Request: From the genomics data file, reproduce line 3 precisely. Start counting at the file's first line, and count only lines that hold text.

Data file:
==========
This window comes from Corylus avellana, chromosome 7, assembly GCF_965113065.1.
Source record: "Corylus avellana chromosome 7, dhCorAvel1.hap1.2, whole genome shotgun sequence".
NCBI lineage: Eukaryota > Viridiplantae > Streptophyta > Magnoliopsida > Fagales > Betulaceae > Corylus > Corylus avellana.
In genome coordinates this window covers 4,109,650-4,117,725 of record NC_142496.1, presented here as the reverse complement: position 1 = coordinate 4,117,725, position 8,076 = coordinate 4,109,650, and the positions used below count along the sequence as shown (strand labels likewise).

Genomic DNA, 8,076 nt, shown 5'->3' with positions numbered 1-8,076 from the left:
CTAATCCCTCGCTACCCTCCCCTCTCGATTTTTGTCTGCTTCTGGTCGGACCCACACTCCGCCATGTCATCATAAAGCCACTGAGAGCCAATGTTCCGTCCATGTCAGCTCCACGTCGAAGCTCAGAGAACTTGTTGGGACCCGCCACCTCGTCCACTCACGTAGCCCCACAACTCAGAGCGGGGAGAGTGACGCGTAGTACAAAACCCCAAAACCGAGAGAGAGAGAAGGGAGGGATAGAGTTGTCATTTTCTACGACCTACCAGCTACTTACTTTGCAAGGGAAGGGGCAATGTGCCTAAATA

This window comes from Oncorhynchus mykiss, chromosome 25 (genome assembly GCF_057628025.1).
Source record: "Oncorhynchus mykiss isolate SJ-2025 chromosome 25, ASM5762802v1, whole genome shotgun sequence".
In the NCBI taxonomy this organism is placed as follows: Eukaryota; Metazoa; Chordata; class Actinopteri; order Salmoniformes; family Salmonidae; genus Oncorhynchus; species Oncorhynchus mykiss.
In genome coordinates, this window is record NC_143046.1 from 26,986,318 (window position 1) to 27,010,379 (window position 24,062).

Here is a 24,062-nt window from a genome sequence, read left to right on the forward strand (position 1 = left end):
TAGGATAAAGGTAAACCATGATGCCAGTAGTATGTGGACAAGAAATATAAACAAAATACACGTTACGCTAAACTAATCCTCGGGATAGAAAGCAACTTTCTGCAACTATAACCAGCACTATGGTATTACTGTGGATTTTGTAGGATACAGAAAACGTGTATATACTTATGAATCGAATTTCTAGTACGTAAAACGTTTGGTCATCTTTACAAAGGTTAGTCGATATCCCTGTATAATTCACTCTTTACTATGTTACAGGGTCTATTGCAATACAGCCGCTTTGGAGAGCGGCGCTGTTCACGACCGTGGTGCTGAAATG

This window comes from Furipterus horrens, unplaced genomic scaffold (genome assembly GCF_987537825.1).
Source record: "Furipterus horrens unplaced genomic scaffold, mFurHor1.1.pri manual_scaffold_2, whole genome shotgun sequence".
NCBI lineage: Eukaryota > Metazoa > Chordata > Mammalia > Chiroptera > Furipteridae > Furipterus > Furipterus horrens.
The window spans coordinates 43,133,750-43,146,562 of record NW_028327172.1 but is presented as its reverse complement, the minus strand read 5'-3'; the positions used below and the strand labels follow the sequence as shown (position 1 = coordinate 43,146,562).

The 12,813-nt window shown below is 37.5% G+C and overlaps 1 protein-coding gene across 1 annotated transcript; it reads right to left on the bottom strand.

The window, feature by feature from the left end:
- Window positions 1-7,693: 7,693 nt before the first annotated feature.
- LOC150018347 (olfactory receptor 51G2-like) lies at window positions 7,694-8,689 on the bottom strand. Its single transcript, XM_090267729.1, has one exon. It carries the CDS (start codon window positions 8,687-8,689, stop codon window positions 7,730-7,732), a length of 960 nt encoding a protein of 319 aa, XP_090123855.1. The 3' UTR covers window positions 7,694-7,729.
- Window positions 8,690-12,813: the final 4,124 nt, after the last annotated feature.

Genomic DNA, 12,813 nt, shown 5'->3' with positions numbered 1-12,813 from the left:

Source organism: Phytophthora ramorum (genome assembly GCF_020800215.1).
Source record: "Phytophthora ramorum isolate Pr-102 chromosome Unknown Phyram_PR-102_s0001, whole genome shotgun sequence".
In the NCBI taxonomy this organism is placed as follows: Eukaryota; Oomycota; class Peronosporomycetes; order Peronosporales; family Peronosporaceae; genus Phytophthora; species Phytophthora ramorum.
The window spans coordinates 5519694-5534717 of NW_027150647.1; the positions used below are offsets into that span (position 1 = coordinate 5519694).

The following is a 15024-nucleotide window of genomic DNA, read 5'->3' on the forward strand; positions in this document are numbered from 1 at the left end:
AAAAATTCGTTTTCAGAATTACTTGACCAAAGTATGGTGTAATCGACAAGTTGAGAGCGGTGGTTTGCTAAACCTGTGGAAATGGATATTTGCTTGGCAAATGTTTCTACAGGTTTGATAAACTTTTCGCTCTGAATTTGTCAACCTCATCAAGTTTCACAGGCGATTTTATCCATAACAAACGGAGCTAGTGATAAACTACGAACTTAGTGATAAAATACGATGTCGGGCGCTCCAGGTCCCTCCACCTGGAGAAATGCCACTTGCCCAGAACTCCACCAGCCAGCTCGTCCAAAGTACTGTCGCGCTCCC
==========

NCBI lineage: Eukaryota > Viridiplantae > Streptophyta > Magnoliopsida > Fagales > Betulaceae > Corylus > Corylus avellana.